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Firewalls raise the bar

Firewall companies, once charged with the single purpose of keeping outsiders off intranets, are now starting to take responsibility for entire networks.

Firewall companies are trying to grow up.

They once had a single purpose--to keep outsiders off corporate intranets--but are now starting to take on responsibility for the security of the entire network.

CheckPoint Software Technologies last week became the latest firewall vendor to outline a broad security framework that accounts not only for the intranet but provides a single management console from which a security manager can control a large corporation's entire security set-up.

The announcement follows a similar introduction from Secure Computing last month and Raptor Systems in July. Trusted Information Systems started with an enterprise-wide set of security tools and added firewalls later, so they can be said to started the trend.

All of them now share a single goal: "To be the vendor that delivers seamless, integrated security for the enterprise," as Mike Grandinetti, Raptor's vice president of marketing, put it.

Analysts say the new emphasis on enterprise-wide security is a predictable progression.

"Vendors know they need to move up the food chain," said Ted Julian, a firewall analyst with market research firm International Data Corporation. "With larger players moving in, all are looking for ways to diversify the kinds of products they sell."

Each firewall vendor, however, has a slightly different idea of how to get there.

CheckPoint will provide some of the security technologies itself but plans to focus on publishing application programming interfaces. This will let third-party vendors of anti-virus or Web-site filtering software, for example, adapt their software to run from the CheckPoint console and relieve CheckPoint of the necessity of providing all the software itself.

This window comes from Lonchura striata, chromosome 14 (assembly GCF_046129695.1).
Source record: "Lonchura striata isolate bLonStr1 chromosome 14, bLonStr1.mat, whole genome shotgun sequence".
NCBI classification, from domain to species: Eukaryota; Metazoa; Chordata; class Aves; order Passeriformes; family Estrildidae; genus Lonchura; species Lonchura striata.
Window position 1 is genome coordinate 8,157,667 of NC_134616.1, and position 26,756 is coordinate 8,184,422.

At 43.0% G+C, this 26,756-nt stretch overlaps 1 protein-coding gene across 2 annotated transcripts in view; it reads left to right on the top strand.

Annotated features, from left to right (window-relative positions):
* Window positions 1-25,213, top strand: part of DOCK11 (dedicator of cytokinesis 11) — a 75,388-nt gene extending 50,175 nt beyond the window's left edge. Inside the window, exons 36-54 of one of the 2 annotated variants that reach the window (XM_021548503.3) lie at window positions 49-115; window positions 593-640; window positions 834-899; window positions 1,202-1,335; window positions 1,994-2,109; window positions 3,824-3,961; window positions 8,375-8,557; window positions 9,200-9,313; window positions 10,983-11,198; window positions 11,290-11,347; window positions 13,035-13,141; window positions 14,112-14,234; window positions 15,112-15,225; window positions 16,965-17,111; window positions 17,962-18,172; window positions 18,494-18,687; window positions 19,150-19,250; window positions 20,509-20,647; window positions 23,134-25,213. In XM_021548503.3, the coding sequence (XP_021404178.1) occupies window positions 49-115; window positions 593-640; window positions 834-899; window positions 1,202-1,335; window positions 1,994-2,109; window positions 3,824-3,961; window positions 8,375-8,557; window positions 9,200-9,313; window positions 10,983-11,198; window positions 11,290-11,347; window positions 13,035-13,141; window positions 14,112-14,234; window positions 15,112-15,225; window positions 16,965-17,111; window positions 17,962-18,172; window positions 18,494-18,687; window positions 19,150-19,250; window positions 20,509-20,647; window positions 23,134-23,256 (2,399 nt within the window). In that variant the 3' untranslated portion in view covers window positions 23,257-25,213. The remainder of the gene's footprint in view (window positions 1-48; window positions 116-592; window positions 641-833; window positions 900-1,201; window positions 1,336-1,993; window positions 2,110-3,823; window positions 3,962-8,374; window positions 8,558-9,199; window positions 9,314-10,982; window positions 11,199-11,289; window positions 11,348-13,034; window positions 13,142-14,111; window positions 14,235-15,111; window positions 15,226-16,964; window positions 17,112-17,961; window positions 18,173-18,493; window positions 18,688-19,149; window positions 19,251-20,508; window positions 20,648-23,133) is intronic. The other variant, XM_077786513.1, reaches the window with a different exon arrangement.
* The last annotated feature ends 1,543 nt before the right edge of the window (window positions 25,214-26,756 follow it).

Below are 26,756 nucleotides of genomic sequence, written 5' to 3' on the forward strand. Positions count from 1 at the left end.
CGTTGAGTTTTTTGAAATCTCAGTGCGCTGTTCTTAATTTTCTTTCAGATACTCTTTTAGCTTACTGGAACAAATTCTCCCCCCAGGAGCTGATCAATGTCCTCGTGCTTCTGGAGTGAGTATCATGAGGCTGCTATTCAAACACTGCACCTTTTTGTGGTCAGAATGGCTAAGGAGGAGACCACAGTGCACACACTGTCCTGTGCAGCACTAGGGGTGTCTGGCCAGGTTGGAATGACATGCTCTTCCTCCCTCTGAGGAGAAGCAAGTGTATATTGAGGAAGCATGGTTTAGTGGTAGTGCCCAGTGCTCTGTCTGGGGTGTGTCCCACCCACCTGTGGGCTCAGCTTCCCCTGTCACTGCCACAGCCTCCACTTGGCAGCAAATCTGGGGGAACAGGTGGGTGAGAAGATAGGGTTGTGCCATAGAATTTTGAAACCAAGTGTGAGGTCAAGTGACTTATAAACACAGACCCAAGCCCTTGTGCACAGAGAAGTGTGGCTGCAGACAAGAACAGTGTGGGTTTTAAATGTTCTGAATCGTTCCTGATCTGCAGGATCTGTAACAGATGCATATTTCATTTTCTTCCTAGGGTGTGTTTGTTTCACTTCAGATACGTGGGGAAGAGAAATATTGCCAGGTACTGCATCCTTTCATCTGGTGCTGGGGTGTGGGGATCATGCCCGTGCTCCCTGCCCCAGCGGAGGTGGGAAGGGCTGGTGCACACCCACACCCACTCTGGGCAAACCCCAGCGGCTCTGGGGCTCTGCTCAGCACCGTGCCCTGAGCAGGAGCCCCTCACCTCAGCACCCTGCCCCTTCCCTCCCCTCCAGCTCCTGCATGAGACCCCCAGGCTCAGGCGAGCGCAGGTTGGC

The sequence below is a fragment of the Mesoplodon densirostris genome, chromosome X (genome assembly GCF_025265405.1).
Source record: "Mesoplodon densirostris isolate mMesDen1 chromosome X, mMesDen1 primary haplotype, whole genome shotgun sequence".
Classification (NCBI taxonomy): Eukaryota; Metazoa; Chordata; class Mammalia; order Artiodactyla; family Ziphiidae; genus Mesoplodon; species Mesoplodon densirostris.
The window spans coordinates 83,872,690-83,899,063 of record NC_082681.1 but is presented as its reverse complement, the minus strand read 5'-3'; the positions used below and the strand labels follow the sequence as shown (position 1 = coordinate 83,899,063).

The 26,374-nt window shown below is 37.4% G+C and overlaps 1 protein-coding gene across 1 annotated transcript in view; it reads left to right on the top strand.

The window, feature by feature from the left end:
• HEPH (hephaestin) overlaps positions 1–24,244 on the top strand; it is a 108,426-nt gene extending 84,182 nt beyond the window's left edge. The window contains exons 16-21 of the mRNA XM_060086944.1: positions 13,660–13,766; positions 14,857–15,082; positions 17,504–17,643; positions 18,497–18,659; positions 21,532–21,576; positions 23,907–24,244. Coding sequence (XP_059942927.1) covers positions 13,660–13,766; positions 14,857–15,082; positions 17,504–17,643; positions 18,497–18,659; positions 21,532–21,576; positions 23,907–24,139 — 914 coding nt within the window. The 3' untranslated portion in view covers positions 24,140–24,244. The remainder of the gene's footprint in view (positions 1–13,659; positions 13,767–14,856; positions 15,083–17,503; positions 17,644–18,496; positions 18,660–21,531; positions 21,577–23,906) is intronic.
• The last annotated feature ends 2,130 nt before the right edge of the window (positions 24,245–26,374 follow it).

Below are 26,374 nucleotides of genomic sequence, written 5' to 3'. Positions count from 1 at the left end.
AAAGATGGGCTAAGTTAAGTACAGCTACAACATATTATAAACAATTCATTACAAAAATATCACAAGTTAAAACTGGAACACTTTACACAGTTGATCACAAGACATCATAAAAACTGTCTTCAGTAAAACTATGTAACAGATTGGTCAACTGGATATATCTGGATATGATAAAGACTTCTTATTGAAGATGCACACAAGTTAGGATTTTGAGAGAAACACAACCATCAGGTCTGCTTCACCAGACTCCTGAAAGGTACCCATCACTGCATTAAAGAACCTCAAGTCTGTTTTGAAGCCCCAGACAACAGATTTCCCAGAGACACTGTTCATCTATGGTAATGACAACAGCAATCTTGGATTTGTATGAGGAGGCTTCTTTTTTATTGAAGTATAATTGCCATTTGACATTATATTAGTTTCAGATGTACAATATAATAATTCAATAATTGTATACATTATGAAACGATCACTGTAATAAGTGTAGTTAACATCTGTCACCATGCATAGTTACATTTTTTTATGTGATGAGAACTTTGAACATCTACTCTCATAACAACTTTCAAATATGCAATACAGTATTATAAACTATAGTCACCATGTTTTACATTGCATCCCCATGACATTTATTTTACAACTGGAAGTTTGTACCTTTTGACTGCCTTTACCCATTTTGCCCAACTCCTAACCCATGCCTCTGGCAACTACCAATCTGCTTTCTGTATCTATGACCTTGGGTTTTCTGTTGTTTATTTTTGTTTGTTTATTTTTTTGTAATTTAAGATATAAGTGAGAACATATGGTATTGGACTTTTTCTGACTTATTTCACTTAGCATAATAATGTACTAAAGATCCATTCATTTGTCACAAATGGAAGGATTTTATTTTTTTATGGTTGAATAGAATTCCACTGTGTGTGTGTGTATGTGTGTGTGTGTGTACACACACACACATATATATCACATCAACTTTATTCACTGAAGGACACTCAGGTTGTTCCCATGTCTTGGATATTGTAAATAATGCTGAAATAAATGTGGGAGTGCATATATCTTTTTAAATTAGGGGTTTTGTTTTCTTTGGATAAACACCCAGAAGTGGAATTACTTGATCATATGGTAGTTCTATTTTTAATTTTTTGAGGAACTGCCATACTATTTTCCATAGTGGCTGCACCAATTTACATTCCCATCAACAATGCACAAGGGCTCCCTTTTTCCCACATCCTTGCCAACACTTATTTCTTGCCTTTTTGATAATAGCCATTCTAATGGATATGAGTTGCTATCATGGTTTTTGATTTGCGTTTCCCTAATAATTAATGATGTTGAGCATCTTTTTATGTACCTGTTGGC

Secure Computing, on the other hand, is trying to assemble all the pieces of a comprehensive enterprise offering. To do that, it's gone on a buying spree, acquiring in the last six months, another firewall vendor Border Network Technologies, an authentication firm Enigma Logic, and a company that helps filter Web addresses, Webster Network Strategies.

Raptor has been pushing its Five Domains security model since last summer, identifying a hierarchy of security needs and building a suite of products to address each--its fifth domain is integrated enterprise security. To fill in gaps in its product lineup, Raptor picks companies that have complementary technologies and then makes sure all the software works together.

Trusted Information Systems, with roots in top-level government security consulting, retains core competencies in broad, systemwide security management.

Yankee Group predicts that the market for these kinds of integrated enterprise security solutions will grow from $200,000 last year to $1.3 billion in 2000.

Not all of that money will go to firewall companies, however. NeTegrity, a CheckPoint reseller, last month outlined its SiteMinder strategy to provide a single interface for controlling multiple security components, including firewalls from different vendors.

Pressure is coming too from giants like Hewlett-Packard, Sun Microsystems, IBM, and networking's biggest, Cisco Systems, which now ships both firewalls and routers.

Market analysts are divided about whether the firewall vendors have a chance up against these companies with more enterprise experience and lots of name recognition.

Meta Group's Chris Byrnes doubts firewall companies can deliver truly enterprise solutions. "They show little understanding of system level security or security requirements," he sniffed.

But Michael Zboray at Gartner Group's thinks being a firewall vendor is a key advantage. "Most users are comparatively naive," Zboray said. "Their first contact with security ends up being a firewall. By default, the firewall guy ends up the expert."

IDC's Julian agreed: "Firewall vendors have come to be known among many as where you go when you need security."